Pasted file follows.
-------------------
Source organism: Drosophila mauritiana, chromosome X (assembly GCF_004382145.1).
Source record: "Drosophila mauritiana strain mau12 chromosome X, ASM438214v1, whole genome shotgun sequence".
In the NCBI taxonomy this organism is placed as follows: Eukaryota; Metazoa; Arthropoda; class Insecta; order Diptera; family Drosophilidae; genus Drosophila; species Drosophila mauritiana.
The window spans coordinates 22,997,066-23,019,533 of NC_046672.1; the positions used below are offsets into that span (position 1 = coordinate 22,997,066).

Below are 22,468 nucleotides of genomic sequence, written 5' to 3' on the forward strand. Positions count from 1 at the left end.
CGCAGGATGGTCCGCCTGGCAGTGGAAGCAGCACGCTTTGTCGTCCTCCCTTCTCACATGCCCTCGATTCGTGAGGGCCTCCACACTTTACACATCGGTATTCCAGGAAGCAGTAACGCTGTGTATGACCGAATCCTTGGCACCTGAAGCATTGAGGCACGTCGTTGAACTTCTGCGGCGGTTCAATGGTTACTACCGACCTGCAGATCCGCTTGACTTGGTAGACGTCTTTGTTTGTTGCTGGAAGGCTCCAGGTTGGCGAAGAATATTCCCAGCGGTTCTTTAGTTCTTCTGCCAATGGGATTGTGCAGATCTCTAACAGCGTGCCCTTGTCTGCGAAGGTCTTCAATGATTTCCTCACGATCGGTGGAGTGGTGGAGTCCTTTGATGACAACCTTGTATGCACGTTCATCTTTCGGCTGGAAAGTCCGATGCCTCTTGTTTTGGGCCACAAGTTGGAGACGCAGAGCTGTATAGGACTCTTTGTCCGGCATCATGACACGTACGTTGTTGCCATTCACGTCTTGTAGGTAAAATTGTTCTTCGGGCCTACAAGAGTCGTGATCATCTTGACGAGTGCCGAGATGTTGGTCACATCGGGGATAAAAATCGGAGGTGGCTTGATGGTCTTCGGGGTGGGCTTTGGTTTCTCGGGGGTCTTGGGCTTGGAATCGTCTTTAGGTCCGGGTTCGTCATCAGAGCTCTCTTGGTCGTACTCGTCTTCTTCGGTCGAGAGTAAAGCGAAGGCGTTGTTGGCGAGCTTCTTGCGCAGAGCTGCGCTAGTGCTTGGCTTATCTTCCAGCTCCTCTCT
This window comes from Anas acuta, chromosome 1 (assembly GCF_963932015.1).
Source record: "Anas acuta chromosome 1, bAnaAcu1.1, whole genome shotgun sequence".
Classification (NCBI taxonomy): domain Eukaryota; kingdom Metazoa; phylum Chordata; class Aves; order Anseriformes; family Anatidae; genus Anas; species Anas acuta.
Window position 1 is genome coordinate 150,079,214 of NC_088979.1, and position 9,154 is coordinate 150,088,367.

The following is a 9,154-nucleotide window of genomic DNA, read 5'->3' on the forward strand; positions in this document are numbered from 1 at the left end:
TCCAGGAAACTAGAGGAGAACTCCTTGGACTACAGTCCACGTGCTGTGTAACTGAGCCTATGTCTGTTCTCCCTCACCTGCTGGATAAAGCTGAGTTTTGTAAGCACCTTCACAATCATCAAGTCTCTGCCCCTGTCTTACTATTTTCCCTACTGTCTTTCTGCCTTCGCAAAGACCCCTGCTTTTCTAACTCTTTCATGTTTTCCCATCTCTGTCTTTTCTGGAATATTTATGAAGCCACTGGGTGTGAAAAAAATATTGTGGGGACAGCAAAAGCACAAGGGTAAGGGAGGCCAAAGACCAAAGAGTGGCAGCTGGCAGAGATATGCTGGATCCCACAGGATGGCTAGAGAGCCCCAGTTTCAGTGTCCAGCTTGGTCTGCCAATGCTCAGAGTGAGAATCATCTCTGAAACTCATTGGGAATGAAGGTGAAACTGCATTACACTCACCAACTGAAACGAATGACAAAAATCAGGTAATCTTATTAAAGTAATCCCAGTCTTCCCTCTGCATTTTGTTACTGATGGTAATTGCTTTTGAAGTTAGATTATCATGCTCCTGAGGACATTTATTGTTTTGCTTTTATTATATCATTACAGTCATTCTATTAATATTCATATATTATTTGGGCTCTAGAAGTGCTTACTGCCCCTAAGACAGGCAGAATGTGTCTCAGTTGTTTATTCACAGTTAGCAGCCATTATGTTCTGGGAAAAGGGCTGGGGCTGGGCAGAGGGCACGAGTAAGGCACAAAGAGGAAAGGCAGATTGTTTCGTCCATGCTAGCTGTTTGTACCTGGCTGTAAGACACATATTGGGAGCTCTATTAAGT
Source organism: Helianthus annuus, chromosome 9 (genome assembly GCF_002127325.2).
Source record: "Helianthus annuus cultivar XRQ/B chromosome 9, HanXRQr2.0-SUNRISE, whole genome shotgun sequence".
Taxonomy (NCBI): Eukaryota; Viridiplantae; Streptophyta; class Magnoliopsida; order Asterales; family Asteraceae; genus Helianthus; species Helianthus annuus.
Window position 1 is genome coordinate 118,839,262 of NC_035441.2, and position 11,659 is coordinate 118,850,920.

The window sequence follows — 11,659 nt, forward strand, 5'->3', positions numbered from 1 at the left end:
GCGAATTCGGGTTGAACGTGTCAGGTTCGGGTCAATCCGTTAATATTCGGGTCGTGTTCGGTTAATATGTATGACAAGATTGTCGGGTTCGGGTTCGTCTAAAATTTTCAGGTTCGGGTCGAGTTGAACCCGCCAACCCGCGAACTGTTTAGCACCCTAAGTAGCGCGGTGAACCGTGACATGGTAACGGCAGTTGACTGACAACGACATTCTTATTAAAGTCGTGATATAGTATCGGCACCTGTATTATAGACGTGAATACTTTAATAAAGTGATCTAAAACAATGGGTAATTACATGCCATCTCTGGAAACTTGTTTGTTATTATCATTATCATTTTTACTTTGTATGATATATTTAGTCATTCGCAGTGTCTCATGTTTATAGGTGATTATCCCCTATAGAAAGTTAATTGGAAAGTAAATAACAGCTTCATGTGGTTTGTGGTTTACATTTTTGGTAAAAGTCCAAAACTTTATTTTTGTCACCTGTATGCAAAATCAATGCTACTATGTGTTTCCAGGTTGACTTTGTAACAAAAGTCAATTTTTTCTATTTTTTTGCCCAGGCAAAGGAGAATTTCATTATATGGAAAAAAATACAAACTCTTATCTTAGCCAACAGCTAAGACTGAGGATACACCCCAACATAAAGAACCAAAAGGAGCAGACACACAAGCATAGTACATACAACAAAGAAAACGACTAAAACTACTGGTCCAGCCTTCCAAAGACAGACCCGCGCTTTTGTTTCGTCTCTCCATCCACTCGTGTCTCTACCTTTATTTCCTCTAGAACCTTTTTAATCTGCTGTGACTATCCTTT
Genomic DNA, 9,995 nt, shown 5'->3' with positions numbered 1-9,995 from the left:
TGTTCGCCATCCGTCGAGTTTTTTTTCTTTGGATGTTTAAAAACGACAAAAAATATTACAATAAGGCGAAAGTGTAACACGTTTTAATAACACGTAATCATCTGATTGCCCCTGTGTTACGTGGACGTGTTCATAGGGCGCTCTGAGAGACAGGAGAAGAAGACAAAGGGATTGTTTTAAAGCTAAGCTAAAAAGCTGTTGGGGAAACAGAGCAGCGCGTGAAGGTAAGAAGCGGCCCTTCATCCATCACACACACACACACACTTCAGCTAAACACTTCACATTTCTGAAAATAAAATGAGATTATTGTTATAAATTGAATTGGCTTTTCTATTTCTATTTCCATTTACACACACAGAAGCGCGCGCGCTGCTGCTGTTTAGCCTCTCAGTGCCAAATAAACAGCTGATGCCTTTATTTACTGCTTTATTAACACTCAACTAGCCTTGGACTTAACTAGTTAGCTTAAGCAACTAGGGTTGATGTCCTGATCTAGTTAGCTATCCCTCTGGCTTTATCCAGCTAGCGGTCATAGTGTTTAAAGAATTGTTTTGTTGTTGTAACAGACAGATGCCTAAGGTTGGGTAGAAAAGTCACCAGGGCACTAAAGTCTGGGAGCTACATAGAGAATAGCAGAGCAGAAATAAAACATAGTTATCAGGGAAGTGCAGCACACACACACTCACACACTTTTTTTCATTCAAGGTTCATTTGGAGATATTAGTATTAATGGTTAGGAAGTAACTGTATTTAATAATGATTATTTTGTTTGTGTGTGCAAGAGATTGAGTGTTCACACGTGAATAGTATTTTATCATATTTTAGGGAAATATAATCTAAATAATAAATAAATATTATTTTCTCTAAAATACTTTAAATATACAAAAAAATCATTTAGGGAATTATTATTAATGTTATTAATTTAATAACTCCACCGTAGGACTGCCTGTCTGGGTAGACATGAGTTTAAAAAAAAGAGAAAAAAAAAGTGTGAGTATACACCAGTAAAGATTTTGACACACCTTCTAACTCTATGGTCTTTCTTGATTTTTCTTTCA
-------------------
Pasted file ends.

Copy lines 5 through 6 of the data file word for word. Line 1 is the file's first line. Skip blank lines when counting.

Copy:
Below are 22,468 nucleotides of genomic sequence, written 5' to 3' on the forward strand. Positions count from 1 at the left end.
CGCAGGATGGTCCGCCTGGCAGTGGAAGCAGCACGCTTTGTCGTCCTCCCTTCTCACATGCCCTCGATTCGTGAGGGCCTCCACACTTTACACATCGGTATTCCAGGAAGCAGTAACGCTGTGTATGACCGAATCCTTGGCACCTGAAGCATTGAGGCACGTCGTTGAACTTCTGCGGCGGTTCAATGGTTACTACCGACCTGCAGATCCGCTTGACTTGGTAGACGTCTTTGTTTGTTGCTGGAAGGCTCCAGGTTGGCGAAGAATATTCCCAGCGGTTCTTTAGTTCTTCTGCCAATGGGATTGTGCAGATCTCTAACAGCGTGCCCTTGTCTGCGAAGGTCTTCAATGATTTCCTCACGATCGGTGGAGTGGTGGAGTCCTTTGATGACAACCTTGTATGCACGTTCATCTTTCGGCTGGAAAGTCCGATGCCTCTTGTTTTGGGCCACAAGTTGGAGACGCAGAGCTGTATAGGACTCTTTGTCCGGCATCATGACACGTACGTTGTTGCCATTCACGTCTTGTAGGTAAAATTGTTCTTCGGGCCTACAAGAGTCGTGATCATCTTGACGAGTGCCGAGATGTTGGTCACATCGGGGATAAAAATCGGAGGTGGCTTGATGGTCTTCGGGGTGGGCTTTGGTTTCTCGGGGGTCTTGGGCTTGGAATCGTCTTTAGGTCCGGGTTCGTCATCAGAGCTCTCTTGGTCGTACTCGTCTTCTTCGGTCGAGAGTAAAGCGAAGGCGTTGTTGGCGAGCTTCTTGCGCAGAGCTGCGCTAGTGCTTGGCTTATCTTCCAGCTCCTCTCT